6. Scleria lacustris C. Wright, Anales Real Acad. Ci. Méd. Fís. Nat. Habana. 8: 152. 1871.
Plants annual; rhizomes absent; roots purplish brown to black, fibrous. Culms mostly solitary or few together, stout, 60–180 cm, strongly retrorsely scabrous. Leaves: proximal sheaths purplish, winged, strongly ribbed, sparsely pubescent; contra-ligule triangular; blades linear, M-shaped in cross section, shorter than culms, 10–25 mm wide, glabrous, retrorsely scabrous on midrib, mid lateral veins, and margins. Inflorescences: axillary 2–4, terminal 1, stalked panicles, open paniculate, terminal panicle 7–14 cm with numerous short fascicles 4–8 mm wide, of 2–5 spikelets; bracts subtending inflorescence leaflike, broadly attenuate, ± equaling inflorescence, antrorsely scabrous. Spikelets bisexual and staminate, few flowered, 3.8–5 mm; staminate scales narrowly ovate, pistillate scales purple with prominent green keel, broadly ovate, abruptly acuminate. Achenes greenish to whitish or sometimes mottled gray, shiny, rounded-trigonous to ± circular, ovoid, 3.4–3.8 × 2.3–2.8 mm, smooth, apex rounded; hypogynium whitish to pale brown, bluntly 3-angled, low.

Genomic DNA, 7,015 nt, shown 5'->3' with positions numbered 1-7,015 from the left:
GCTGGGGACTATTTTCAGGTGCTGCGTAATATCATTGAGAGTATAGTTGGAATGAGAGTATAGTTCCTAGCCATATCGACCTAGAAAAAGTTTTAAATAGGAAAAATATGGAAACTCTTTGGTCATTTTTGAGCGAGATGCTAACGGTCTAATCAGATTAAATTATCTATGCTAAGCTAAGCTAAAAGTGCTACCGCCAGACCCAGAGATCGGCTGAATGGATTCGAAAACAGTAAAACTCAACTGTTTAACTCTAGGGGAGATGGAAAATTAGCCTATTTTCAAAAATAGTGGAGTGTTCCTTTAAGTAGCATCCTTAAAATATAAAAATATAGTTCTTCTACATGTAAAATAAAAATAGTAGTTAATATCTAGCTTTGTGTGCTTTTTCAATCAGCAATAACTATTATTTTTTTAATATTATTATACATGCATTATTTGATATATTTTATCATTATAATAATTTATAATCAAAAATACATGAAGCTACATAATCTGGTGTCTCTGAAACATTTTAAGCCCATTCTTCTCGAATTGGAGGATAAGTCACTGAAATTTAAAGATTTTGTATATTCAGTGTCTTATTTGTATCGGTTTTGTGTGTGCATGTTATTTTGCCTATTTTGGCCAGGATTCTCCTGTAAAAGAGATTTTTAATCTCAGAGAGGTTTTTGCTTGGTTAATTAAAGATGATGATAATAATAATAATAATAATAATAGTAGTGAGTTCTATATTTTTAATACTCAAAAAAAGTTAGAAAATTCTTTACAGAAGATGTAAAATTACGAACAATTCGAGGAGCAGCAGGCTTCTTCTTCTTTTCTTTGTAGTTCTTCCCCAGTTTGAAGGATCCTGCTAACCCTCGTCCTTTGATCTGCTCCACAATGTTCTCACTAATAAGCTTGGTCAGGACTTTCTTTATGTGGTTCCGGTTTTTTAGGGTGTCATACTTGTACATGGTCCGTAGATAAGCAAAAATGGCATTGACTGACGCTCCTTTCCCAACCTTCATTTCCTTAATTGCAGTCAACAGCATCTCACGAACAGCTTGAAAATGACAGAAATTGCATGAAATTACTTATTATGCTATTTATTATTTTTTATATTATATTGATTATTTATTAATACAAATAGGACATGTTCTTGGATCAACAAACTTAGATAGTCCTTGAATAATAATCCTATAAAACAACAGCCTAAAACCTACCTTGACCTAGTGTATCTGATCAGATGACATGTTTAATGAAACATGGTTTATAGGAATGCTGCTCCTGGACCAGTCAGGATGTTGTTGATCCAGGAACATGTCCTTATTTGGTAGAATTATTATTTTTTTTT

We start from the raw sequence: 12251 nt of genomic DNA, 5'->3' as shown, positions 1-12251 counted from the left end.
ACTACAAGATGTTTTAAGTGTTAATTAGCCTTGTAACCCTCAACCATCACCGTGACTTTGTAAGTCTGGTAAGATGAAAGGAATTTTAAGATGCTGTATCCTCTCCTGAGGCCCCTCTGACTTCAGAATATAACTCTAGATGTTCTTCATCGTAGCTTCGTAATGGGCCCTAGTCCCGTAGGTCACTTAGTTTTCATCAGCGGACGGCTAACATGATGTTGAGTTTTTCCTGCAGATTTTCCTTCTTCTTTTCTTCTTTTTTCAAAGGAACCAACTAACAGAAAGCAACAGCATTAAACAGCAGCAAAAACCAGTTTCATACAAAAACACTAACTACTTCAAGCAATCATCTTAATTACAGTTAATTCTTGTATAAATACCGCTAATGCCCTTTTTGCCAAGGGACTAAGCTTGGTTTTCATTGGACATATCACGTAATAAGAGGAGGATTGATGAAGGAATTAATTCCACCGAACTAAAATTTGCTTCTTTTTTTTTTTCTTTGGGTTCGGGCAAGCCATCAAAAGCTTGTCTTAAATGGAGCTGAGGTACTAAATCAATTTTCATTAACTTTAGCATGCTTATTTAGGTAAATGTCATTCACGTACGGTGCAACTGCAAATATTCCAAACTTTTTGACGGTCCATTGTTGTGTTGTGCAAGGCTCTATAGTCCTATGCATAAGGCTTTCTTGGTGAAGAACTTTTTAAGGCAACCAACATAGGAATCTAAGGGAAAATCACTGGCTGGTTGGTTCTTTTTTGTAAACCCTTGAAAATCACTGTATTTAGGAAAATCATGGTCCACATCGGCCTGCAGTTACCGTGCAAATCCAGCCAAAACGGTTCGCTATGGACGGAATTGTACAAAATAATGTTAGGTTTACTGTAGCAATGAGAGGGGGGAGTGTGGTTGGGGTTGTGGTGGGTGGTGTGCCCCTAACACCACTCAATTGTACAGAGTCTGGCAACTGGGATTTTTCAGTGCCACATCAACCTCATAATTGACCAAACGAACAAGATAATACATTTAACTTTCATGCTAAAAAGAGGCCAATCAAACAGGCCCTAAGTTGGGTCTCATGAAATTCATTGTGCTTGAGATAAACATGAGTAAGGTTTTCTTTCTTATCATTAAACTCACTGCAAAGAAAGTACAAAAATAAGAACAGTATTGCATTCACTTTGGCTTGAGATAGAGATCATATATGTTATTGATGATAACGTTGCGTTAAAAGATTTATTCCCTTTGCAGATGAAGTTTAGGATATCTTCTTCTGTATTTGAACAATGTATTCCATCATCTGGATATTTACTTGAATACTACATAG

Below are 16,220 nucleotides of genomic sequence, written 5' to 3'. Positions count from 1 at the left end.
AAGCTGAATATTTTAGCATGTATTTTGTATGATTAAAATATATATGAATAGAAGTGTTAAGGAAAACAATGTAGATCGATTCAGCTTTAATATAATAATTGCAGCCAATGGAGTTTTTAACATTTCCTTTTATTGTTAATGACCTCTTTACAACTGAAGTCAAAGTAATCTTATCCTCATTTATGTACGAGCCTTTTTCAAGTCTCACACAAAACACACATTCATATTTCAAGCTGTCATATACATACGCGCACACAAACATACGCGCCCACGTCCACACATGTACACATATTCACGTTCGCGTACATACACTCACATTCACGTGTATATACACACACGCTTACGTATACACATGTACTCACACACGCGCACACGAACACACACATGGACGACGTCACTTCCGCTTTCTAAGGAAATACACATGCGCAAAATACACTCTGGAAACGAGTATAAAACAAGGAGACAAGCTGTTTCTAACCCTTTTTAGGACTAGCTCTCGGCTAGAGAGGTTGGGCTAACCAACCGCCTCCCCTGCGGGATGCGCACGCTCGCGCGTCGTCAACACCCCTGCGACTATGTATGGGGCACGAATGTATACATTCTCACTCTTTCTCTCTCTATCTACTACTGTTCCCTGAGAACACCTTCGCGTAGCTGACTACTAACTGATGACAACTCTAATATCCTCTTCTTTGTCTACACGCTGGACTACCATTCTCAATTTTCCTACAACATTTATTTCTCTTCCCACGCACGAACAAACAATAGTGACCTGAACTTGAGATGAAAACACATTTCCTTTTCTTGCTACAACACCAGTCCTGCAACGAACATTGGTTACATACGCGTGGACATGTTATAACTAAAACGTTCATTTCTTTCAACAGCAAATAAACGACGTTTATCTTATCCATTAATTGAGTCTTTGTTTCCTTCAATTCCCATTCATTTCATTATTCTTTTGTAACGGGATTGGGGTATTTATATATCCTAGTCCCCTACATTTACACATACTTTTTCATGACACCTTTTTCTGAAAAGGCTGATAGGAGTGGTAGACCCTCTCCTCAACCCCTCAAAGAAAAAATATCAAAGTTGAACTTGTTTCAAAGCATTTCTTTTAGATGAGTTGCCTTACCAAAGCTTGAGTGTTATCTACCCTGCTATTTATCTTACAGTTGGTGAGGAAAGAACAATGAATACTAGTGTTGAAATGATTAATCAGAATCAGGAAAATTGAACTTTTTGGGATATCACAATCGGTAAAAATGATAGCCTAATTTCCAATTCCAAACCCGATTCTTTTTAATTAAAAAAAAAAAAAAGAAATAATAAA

Fruiting fall. Marshes, in shallow water; 0 m; introduced; Fla.; West Indies; Central America; n South America; Africa.
Scleria lacustris is adventive in Florida and was first collected in 1988. It has since been found in additional sites and is becoming locally common (C. C. Jacono 2001). The plant is a coarse sprawling annual that appears to have the potential to be a serious invasive in warmer parts of Florida.